16. 16.
    Leteurtre E, Zerimech F, Piessen G, et al. Relationships between mucinous gastric carcinoma, MUC2 expression and survival. World J Gastroenterol. 2006;12:3324–3331.PubMedGoogle Scholar
  17. 17.
    Copin MC, Buisine MP, Leteurtre E, et al. Mucinous bronchioloalveolar carcinomas display a specific pattern of mucin gene expression among primary lung adenocarcinomas. Hum Pathol. 2001;32:274–281.PubMedCrossRefGoogle Scholar
  18. 18.
    Park KJ, Choi HJ, Roh MS, Kwon HC, Kim C. Intensity of tumor budding and its prognostic implications in invasive colon carcinoma. Dis Colon Rectum. 2005;48:1597–1602.PubMedCrossRefGoogle Scholar
  19. 19.
    Hamilton SR, Vogelstein B, Kudo S, et al. Carcinoma of the colon and the rectum. In: Hamilton SR, Aaltonen LA, eds. Tumours of the Digestive System. Lyon, France: IARC Press; 2000:105–119.Google Scholar
  20. 20.
    Hovenberg HW, Davies JR, Herrmann A, Lindén CJ, Carlstedt I. MUC5AC, but not MUC2, is a prominent mucin in respiratory secretions. Glycoconj J. 1996;13:839–847.PubMedCrossRefGoogle Scholar
  21. 21.
    Llinares K, Escande F, Aubert S, et al. Diagnostic value of MUC4 immunostaining in distinguishing epithelial mesothelioma and lung adenocarcinoma. Mod Pathol. 2004;17:150–157.PubMedCrossRefGoogle Scholar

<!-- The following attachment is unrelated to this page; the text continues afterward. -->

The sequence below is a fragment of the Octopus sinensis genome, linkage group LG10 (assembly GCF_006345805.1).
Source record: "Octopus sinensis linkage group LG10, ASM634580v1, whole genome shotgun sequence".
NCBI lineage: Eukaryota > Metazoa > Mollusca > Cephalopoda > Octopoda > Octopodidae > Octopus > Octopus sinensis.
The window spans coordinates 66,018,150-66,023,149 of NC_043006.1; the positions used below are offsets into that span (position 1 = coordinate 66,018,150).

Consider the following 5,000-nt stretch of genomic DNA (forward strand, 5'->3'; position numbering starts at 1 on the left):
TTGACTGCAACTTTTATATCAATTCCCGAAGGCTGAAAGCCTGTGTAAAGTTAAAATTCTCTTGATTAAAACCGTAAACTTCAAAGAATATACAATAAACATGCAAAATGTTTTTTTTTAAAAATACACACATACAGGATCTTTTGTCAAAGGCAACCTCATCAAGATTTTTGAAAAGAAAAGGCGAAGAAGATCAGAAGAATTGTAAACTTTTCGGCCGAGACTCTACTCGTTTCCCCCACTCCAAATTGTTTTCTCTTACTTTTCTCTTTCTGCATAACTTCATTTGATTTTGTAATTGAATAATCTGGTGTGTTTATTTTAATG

22. 22.
    Wickström C, Davies JR, Eriksen GV, Veerman EC, Carlstedt I. MUC5B is a major gel-forming, oligomeric mucin from human salivary gland, respiratory tract and endocervix: identification of glycoforms and C-terminal cleavage. Biochem J. 1998;334:685–693.PubMedGoogle Scholar
  23. 23.
    Boland CR, Thibodeau SN, Hamilton SR, et al. A National Cancer Institute Workshop on Microsatellite Instability for cancer detection and familial predisposition: development of international criteria for the determination of microsatellite instability in colorectal cancer. Cancer Res. 1998;58:5248–5257.PubMedGoogle Scholar
  24. 24.
    Canzian F, Salovaara R, Hemminki A, et al. Semiautomated assessment of loss of heterozygosity and replication error in tumors. Cancer Res. 1996;56:3331–3337.PubMedGoogle Scholar
  25. 25.
    Lau SK, Weiss LM, Chu PG. Differential expression of MUC1, MUC2, and MUC5AC in carcinomas of various sites: an immunohistochemical study. Am J Clin Pathol. 2004;122:61–69.PubMedCrossRefGoogle Scholar
  26. 26.
    Lee MJ, Lee HS, Kim WH, Choi Y, Yang M. Expression of mucins and cytokeratins in primary carcinomas of the digestive system. Mod Pathol. 2003;16:403–410.PubMedCrossRefGoogle Scholar
  27. 27.